Vipassana means “insight,” a form of meditation said to have been taught by the historical Buddha. In most cases, there is very little difference between vipassana and anapanasati or “mindfulness of breathing.” In the West, it’s often called Insight Meditation. As far as I know, Goenka Vipassana courses are always offered free of charge. And they are usually fairly intense, 10-day affairs, in which a “Code of Disipline” is taught in tandem with the practice. I’ve never taken one of these courses, but I have a lot of respect for this approach, and I don’t believe I’ve ever heard anything negative about it.

It should be noted that Goenka was one of those responsible for reintroducing Buddhist meditation to the country of its origin, India, and other Theravada countries, where it had become a lost art. One of the more significant accomplishments of Goenka’s Vipsassana movement was bring meditation to prisons. In the early 70s, Vipassana courses were taught for both police officers and inmates beginning with the Central Jail in Jaipur. Since 1997, The North American Vipassana Prison Trust (VPT) had brought Goenka Vipassana courses to dozens of prisons in the United States.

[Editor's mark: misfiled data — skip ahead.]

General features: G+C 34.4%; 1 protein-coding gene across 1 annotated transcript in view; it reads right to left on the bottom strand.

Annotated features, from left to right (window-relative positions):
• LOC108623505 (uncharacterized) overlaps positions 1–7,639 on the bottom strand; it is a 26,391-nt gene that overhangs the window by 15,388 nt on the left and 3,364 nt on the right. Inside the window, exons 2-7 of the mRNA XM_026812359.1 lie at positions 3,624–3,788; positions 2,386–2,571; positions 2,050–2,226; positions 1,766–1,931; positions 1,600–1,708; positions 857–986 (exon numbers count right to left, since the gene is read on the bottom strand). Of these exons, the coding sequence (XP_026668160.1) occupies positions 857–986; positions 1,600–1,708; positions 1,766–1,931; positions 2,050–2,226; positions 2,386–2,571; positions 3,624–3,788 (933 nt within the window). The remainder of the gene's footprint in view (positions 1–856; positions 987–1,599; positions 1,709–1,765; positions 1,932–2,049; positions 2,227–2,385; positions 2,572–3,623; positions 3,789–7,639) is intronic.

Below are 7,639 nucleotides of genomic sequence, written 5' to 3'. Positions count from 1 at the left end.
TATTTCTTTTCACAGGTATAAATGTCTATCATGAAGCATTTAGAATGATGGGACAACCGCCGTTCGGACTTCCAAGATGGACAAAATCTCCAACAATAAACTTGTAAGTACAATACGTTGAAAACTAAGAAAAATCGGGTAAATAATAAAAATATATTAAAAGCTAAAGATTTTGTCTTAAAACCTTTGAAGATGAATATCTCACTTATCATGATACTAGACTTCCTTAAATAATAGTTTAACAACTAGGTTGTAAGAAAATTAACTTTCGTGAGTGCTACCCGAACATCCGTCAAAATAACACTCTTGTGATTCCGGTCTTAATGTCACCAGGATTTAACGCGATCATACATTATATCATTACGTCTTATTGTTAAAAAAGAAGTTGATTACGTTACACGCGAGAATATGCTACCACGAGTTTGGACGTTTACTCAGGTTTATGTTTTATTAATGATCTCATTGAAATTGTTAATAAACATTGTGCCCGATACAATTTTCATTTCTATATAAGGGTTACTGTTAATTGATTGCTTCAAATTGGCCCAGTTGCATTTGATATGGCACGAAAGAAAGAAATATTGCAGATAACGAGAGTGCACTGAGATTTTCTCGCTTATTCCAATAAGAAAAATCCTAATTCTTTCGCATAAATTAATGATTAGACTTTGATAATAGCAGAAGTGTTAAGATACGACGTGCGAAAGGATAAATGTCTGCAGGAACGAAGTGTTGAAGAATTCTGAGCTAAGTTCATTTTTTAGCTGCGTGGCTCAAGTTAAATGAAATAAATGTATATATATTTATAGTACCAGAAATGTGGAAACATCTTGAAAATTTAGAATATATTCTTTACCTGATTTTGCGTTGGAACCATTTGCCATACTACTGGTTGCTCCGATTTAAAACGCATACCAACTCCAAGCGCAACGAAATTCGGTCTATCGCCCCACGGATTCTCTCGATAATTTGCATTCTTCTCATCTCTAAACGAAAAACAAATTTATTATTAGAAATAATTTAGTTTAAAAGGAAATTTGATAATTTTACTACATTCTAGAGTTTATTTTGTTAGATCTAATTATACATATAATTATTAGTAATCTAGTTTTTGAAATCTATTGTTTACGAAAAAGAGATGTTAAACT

Here are some “sayings” from this important teacher:

What is Dhamma?
Dhamma is not a religion.
Dhamma is a code of conduct.
Dhamma is an ethical, moral way of life.
Dhamma is an art of living.
Dhamma is to live a happy, healthy, wholesome life.
Dhamma is to live peacefully and harmoniously within oneself and generate a peaceful and harmonious atmosphere around oneself.

“Anyone belonging to any country, creed, caste, color, gender, status, profession in society can practice Vipassana and get the same wholesome results. The tree gives sweet or bitter fruit depending on the seed that is planted, and not whether a Muslim planted it, a Hindu planted it, or whether a Christian planted it . . . as the seed is, so the fruit will be. This is the law of nature, universal and applicable to all, anywhere, at all times. So too is Vipassana, a universal technique, a practical tool enabling one to live according to the law of nature or Dhamma, and enjoy the sweet fruits of Dhamma.”

“When we practice Buddha-Dhamma, we are not getting involved in a particular sect. Rather, we are actually working to develop in ourselves the nature of a Buddha – to attain freedom from craving, aversion, delusion. And the means by which we develop this nature is the practice of sila [ethics], samadhi [meditation], panna [wisdom], which is universally acceptable to all.”